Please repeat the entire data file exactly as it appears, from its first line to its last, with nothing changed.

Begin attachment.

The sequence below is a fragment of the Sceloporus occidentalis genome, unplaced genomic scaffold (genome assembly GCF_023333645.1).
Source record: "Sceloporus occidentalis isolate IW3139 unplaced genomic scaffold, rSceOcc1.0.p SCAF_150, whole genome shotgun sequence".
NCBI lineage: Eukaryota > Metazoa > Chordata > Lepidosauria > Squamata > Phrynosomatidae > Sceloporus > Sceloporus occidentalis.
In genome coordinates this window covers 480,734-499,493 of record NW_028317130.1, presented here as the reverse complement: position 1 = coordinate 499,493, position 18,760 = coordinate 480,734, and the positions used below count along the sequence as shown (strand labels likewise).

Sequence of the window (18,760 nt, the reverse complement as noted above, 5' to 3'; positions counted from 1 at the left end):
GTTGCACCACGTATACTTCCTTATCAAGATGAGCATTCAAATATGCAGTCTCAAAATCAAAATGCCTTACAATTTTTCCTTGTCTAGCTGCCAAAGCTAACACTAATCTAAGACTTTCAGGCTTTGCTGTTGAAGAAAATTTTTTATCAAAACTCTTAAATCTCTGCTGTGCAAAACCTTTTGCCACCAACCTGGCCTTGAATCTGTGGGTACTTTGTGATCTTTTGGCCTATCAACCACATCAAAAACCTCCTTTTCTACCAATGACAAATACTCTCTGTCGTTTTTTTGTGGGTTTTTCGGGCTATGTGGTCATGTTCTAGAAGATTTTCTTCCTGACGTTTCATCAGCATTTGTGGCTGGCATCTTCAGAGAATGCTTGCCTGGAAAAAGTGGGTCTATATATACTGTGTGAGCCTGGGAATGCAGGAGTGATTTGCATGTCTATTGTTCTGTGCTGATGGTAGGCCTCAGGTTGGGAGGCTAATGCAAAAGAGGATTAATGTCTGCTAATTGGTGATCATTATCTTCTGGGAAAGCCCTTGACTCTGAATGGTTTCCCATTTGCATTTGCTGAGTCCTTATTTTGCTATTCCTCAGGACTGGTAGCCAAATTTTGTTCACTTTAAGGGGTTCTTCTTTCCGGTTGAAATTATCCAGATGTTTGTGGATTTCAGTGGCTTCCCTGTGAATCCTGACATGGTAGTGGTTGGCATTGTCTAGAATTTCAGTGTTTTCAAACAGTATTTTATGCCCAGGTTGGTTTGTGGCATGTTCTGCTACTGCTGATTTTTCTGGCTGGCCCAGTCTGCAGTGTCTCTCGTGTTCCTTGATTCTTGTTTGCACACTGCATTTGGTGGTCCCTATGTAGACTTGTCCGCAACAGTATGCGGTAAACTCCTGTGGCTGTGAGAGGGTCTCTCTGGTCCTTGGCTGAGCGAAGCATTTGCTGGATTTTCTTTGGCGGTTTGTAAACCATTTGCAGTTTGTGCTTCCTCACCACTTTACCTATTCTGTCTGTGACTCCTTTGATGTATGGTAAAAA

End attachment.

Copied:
The sequence below is a fragment of the Sceloporus occidentalis genome, unplaced genomic scaffold (genome assembly GCF_023333645.1).
Source record: "Sceloporus occidentalis isolate IW3139 unplaced genomic scaffold, rSceOcc1.0.p SCAF_150, whole genome shotgun sequence".
NCBI lineage: Eukaryota > Metazoa > Chordata > Lepidosauria > Squamata > Phrynosomatidae > Sceloporus > Sceloporus occidentalis.
In genome coordinates this window covers 480,734-499,493 of record NW_028317130.1, presented here as the reverse complement: position 1 = coordinate 499,493, position 18,760 = coordinate 480,734, and the positions used below count along the sequence as shown (strand labels likewise).

Sequence of the window (18,760 nt, the reverse complement as noted above, 5' to 3'; positions counted from 1 at the left end):
GTTGCACCACGTATACTTCCTTATCAAGATGAGCATTCAAATATGCAGTCTCAAAATCAAAATGCCTTACAATTTTTCCTTGTCTAGCTGCCAAAGCTAACACTAATCTAAGACTTTCAGGCTTTGCTGTTGAAGAAAATTTTTTATCAAAACTCTTAAATCTCTGCTGTGCAAAACCTTTTGCCACCAACCTGGCCTTGAATCTGTGGGTACTTTGTGATCTTTTGGCCTATCAACCACATCAAAAACCTCCTTTTCTACCAATGACAAATACTCTCTGTCGTTTTTTTGTGGGTTTTTCGGGCTATGTGGTCATGTTCTAGAAGATTTTCTTCCTGACGTTTCATCAGCATTTGTGGCTGGCATCTTCAGAGAATGCTTGCCTGGAAAAAGTGGGTCTATATATACTGTGTGAGCCTGGGAATGCAGGAGTGATTTGCATGTCTATTGTTCTGTGCTGATGGTAGGCCTCAGGTTGGGAGGCTAATGCAAAAGAGGATTAATGTCTGCTAATTGGTGATCATTATCTTCTGGGAAAGCCCTTGACTCTGAATGGTTTCCCATTTGCATTTGCTGAGTCCTTATTTTGCTATTCCTCAGGACTGGTAGCCAAATTTTGTTCACTTTAAGGGGTTCTTCTTTCCGGTTGAAATTATCCAGATGTTTGTGGATTTCAGTGGCTTCCCTGTGAATCCTGACATGGTAGTGGTTGGCATTGTCTAGAATTTCAGTGTTTTCAAACAGTATTTTATGCCCAGGTTGGTTTGTGGCATGTTCTGCTACTGCTGATTTTTCTGGCTGGCCCAGTCTGCAGTGTCTCTCGTGTTCCTTGATTCTTGTTTGCACACTGCATTTGGTGGTCCCTATGTAGACTTGTCCGCAACAGTATGCGGTAAACTCCTGTGGCTGTGAGAGGGTCTCTCTGGTCCTTGGCTGAGCGAAGCATTTGCTGGATTTTCTTTGGCGGTTTGTAAACCATTTGCAGTTTGTGCTTCCTCACCACTTTACCTATTCTGTCTGTGACTCCTTTGATGTATGGTAAAAA